My Via Francigena by bicycle

I arrived in Rome two days ago having started from Canterbury.
I used a Surly Ogre 29er hard tail which was perfect for the conditions.
My itinerary is as follows:
Day one
VF Canterbury to Dover 31.1km
Dover to Calais ferry.
VF Calais to Guines 19.6km stay at Le bien assis campsite (free for pilgrims) running total 50.7 km
Day two
VF day two Guines to Auchy-au-Bois 83.5km running total 134.2km
Day three
VF day three Auchy-au-Bois to Trefcon 104km running total 238.2km
Day four
VF day four Trefcon to Corbeny 95.6km running total 333.8km
Day five
VF day five Corbeny to Chalons en Champagne 96.8km running total 430.6km
Day six
VF day six Chalons en Champagne to Bar sur Aube 104km running total 534.6km
Day seven
VF day seven Bar sur Aube to Champlitte 114km running total 548.6km. Left Mark in Langres
Day eight
VF day eight Champlitte to Ornans 95.3km running total 643.9km.
Day nine
VF day nine Ornans to Pontarlier 37.9km running total 681.8km.
Day ten
VF day ten Pontarlier to Bursinel 80.8km running total 762.6km.
Day eleven
VF day eleven. Rest day in Bursinel running total 762.6km.
Day twelve
VF day twelve. Rest day in Bursinel running total 762.6km.
Day thirteen
VF day thirteen. Bursinel to Martigny 105km running total 867.6km.
Day fourteen
VF day fourteen. Martigny to Great St Bernard Pass 55km 1900 metre ascent running total 922.6km.
Day fifteen
VF day fifteen. Great St Bernard Pass to Pont St Martin 92.5km running total 1015.1km.
Day sixteen
VF day sixteen. Pont St Martin to Mortara 95.6km running total 1110.7km.
Day seventeen
VF day seventeen. Mortara to Piacenza 97km running total 1207.7km.
Day eighteen
VF day eighteen. Piacenza to Fornovo 75km running total 1282.7km.
Day nineteen
VF day nineteen. Fornovo to Pontremoli over the Cisa pass 71.4km running total 1353.1km.
Day twenty
VF day twenty. Pontremoli to Pietrasanta 71.8km running total 1424.9km.
Day twenty one
VF day twenty one. Rest day in Pietrasanta running total 1424.9km.
Day twenty two
VF day twenty two. Rest day in Pietrasanta running total 1424.9km.
Day twenty three
VF day twenty three. Pietrasanta to Gambassi 96.3km running total 1521.2km.
Day twenty four
VF day twenty four Gambassi to Lucignagno d'Arbia 79.3km running total 1600.5km.
Day twenty five
VF day twenty five Lucignagno d'Arbia to Acquapedente 83.1 km running total 1683.6km.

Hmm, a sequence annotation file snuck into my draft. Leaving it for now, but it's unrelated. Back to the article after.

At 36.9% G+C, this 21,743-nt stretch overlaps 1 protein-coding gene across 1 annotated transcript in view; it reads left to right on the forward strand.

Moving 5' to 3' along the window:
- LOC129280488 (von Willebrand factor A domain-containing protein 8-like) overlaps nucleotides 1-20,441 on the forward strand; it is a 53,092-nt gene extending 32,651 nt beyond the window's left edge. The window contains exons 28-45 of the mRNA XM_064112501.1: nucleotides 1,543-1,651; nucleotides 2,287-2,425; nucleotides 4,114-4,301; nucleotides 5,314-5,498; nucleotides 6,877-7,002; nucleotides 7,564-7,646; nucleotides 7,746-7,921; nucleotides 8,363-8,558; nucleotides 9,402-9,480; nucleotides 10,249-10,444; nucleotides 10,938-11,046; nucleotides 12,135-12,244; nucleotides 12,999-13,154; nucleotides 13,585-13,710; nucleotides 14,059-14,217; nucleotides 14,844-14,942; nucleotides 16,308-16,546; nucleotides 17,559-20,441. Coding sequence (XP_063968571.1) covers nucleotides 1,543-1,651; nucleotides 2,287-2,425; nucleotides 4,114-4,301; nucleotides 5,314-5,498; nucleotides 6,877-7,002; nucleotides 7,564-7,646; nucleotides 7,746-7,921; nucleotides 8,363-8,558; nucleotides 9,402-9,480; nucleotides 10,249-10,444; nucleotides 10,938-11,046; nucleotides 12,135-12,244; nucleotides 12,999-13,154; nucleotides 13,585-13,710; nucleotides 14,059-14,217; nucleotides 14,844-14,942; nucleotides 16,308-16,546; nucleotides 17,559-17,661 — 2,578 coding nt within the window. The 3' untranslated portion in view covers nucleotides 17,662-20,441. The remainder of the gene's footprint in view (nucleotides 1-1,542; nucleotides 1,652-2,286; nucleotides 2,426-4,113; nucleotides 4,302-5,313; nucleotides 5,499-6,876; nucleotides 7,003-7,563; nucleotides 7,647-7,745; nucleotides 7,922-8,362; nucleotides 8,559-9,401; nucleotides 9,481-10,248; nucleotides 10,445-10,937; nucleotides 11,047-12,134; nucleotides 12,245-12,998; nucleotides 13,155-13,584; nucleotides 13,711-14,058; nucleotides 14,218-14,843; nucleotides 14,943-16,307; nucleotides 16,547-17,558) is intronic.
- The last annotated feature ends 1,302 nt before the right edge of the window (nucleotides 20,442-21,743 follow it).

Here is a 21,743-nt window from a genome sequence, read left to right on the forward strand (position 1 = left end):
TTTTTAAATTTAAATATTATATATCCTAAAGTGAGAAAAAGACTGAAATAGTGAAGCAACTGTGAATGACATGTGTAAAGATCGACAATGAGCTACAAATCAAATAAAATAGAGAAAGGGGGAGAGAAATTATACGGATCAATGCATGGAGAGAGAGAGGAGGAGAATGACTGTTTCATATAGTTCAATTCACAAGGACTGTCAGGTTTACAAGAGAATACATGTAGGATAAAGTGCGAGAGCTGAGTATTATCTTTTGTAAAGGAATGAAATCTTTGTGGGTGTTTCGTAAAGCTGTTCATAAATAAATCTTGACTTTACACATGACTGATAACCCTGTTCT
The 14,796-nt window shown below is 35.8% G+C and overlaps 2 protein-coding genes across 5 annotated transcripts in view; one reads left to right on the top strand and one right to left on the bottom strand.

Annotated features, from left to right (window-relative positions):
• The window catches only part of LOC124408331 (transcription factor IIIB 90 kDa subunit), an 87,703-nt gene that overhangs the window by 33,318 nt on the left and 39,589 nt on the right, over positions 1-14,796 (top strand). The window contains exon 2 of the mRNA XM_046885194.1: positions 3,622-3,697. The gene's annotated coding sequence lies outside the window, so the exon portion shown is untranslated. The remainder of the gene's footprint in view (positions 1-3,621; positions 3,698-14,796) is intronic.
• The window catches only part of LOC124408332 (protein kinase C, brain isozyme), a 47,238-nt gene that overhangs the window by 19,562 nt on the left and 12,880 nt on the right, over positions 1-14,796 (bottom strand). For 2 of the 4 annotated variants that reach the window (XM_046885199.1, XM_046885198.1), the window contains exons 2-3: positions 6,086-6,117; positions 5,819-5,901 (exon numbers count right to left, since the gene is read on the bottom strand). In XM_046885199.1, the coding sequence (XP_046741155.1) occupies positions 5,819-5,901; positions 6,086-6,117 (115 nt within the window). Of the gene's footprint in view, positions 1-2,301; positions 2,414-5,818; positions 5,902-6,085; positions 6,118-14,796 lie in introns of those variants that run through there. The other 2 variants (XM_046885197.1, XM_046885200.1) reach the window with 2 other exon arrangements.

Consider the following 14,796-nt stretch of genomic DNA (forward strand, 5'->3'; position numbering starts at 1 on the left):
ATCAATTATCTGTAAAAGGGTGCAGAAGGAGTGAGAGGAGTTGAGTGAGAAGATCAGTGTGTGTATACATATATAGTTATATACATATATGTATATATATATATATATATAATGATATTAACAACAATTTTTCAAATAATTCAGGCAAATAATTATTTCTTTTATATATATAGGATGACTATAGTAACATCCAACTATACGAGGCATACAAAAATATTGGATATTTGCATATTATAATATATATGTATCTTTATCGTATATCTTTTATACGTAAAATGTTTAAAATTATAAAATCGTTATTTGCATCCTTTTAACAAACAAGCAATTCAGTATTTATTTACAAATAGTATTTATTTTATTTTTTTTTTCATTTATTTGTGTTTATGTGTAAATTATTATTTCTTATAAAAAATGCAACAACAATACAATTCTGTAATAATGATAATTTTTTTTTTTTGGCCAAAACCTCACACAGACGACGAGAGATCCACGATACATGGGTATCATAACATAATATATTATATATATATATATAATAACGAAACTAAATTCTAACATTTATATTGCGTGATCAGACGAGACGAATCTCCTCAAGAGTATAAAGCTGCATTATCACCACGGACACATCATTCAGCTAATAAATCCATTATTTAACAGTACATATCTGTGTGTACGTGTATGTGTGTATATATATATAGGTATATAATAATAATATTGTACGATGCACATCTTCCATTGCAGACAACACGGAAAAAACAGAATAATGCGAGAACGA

Day twenty six
VF day twenty six. Acquapedente to Campagnano di Roma 103 km running total 1786.6km.
Day twenty seven
VF day twenty seven. Campagnano di Roma to St Peter's Square, Rome 36.7km running total 1817.3km from Canterbury cathedral.

So I cycled for twenty three days and had four rest days. I essentially stopped in Sigerics submansions, camped in my tent for a few nights but mainly used cheap hotels, and the occasional osteria.

I used a Garmin 72 for navigation and Ortlieb single track panniers.

I hope this might help if anyone may be planning their own VF by bicycle. Unlike the Camino Frances, I think their is dearth of guidebooks.
I arrived in Rome two days ago having started from Canterbury.
I used a Surly Ogre 29er hard tail which was perfect for the conditions.
I'll be arriving in Canterbury at the end of this month to begin my VF...having grave doubts about the suitability of my bike for this trip. It's a Specialized Vita step-through, 24 speed hybrid with 700c x 32 tires (I put Continental Ride Tours on it). Do you think I'll be okay on it, or would I be better to find a mountain bike?
Thanks. What way did you go if not on North Downs Way? Did you use a guidebook? I thought I would get the e-books version of the Lightfoot guides as they have cycling as well as walking & horseback included, and also show Sigeric's possible route. I don't want to get lost along the way!

William Marques

Staff member
There were two ways way-marked by the AIVF before Kent County Council adopted the North Downs Way as their VF route.

I would take the VF as far as Patrixbourne then the roads via Bridge, Barham, Womenswold, Shepherdswell and Lydden where you hit the outskirts of Dover

Topofrancigena Typical Page.JPG

William Marques

Staff member
We went before the Lightfoot or Cicerone guides were printed but there were maps by the AIVF called the Topofrancigena (see above) which together with local maps were adequate for us. Their accommodation guide was useless then which is why we started the CPR which together with the AEVF now has some very up to date information.